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WEEK 5 LECTURE NOTES
Analysis of Financial Statements & Other Reporting Issues
This week we will conclude with the following specific financial reporting topics:
- Inflation – accounting for changing prices.
- Business combinations and consolidated financials.
- Segment reporting.
Historical cost accounting in a period of inflation understates asset values (and related expenses) and overstates income. It ignores the gains and losses in purchasing power caused by inflation that arise from monetary assets and liabilities.
Methods of accounting for inflation are
- general purchasing power (GPP) accounting, and
- current cost (CC) accounting.
General Purchasing Power Accounting
- Nonmonetary assets and stockholders’ equity accounts are restated for changes in the general price level.
- Cost of goods sold and depreciation/amortization are based on restated asset values and the net purchasing power gain/loss on the net monetary liability/asset position is included in income.
- Income is the amount that can be paid as a dividend while maintaining the purchasing power of capital.
Current Cost Accounting
- Nonmonetary assets are revalued to current cost.
- Cost of goods sold and depreciation/amortization are based on revalued amounts.
- Income is the amount that can be paid as a dividend while maintaining physical capital.
IAS 29 Financial Reporting in Hyperinflationary Economies applies where an entity’s functional currency is that of a hyperinflationary economy. The standard does not prescribe when hyperinflation arises but requires the financial statements (and corresponding figures for previous periods) of an entity with a functional currency that is hyperinflationary to be restated for the changes in the general pricing power of the functional currency.
IAS 29 was issued in July 1989 and is operative for periods beginning on or after 1 January 1990.
IAS 21 The Effects of Changes in Foreign Exchange Rates outlines how to account for foreign currency transactions and operations in financial statements and how to translate financial statements into a presentation currency. An entity is required to determine a functional currency (for each of its operations if necessary) based on the primary economic environment in which it operates and generally records foreign currency transactions using the spot conversion rate to that functional currency on the date of the transaction.
IAS 21 was reissued in December 2003 and applies to annual periods beginning on or after 1 January 2005.
IAS 29 requires the use of GPP accounting by firms that report in the currency of a hyperinflationary economy.
IAS 21 requires the financial statements of a foreign operation located in a hyperinflationary economy to first be adjusted for inflation in accordance with IAS 29 before translation into the parent company’s reporting currency.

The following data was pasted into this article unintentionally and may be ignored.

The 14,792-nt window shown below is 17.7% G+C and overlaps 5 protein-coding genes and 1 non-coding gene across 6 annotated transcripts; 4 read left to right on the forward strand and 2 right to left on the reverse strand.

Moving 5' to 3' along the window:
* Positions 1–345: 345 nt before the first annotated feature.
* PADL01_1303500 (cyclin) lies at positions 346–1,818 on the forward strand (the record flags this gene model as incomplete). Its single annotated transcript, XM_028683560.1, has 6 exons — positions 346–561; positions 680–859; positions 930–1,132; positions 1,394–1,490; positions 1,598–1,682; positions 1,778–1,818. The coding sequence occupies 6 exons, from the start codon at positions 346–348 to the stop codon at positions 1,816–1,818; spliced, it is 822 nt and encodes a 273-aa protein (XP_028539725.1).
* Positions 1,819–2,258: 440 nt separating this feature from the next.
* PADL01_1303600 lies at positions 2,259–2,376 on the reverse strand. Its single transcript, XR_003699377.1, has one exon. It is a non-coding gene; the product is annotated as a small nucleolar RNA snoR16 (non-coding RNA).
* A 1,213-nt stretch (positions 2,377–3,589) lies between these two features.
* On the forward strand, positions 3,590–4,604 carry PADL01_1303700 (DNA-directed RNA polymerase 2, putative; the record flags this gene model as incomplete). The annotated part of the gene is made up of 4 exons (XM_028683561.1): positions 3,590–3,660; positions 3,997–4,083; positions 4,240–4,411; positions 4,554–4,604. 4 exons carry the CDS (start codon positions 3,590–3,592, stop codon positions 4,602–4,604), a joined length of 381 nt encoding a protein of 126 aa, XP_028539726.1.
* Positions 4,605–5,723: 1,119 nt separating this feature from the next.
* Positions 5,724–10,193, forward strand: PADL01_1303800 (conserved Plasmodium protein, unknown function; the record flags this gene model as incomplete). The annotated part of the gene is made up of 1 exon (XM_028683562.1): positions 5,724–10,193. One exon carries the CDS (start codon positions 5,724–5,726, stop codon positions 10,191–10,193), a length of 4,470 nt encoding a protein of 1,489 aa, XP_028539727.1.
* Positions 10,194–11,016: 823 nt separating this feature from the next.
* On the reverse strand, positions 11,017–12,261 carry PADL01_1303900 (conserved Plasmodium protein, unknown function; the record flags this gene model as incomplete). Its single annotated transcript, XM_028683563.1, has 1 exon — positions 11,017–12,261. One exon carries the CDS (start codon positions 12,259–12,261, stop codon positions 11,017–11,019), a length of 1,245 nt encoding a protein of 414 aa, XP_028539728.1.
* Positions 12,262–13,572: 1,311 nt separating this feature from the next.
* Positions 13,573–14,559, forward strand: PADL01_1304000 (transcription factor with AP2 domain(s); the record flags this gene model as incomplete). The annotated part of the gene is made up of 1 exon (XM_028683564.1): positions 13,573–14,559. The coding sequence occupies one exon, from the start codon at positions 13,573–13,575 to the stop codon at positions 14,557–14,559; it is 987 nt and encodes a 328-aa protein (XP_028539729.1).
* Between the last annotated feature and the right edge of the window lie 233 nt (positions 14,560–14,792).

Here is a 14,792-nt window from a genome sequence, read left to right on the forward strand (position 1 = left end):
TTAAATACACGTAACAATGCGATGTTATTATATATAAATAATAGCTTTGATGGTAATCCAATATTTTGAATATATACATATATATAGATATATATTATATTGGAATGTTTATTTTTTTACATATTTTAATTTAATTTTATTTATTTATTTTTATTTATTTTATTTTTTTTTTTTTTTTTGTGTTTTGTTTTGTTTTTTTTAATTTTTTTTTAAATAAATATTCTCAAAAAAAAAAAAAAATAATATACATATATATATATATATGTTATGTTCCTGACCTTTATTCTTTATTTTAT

IFRS 3 Business Combinations outlines the accounting when an acquirer obtains control of a business (e.g. an acquisition or merger). Such business combinations are accounted for using the ‘acquisition method’, which generally requires assets acquired and liabilities assumed to be measured at their fair values at the acquisition date.
A revised version of IFRS 3 was issued in January 2008 and applies to business combinations occurring in an entity’s first annual period beginning on or after 1 July 2009.
The core principle of IFRS 3 is that an acquirer of a business recognizes the assets acquired and liabilities assumed at their acquisition-date fair values and discloses information that enables users to evaluate the nature and financial effects of the acquisition.
The objective of IFRS 3 is to improve the relevance, reliability, and comparability of the information that a reporting entity provides in its financial statements about a business combination and its effects. To accomplish this, IFRS 3 establishes principles and requirements for how the acquirer:
- recognizes and measures in its financial statements the identifiable assets acquired, the liabilities assumed and any non-controlling interest in the acquiree;
- recognizes and measures the goodwill acquired in the business combination or a gain from a bargain purchase; and
- determines what information to disclose to enable users of the financial statements to evaluate the nature and financial effects of the business combination.
Issues that must be resolved in accounting for a business combination:
- Selection of an appropriate method
IFRS 3 and US GAAP both require the purchase method in accounting for business combinations; the pooling-of-interests method is not allowed.
- Recognition and measurement of goodwill
Goodwill is recognized on the consolidated balance sheet as an asset and tested annually for impairment under both IFRS 3 and U.S. GAAP.
- Measurement of minority interest.
When less than 100% of a company is acquired, IFRS 3 requires the acquired assets and liabilities to be recorded at full fair value and minority interest is initially measured at the minority shareholders’ percentage ownership in the fair value of the acquired company’s net assets. This is known as the economic unit or entity concept.
Note: In addition to the economic unit or entity concept, U.S. GAAP also allows use of the parent company concept in which the acquired assets and liabilities are initially measured at book value plus the parent’s ownership percentage in the difference between fair value and book value. Under this approach, minority interest is initially measured at the minority shareholders’ percentage ownership in the book value of the subsidiary’s net assets.
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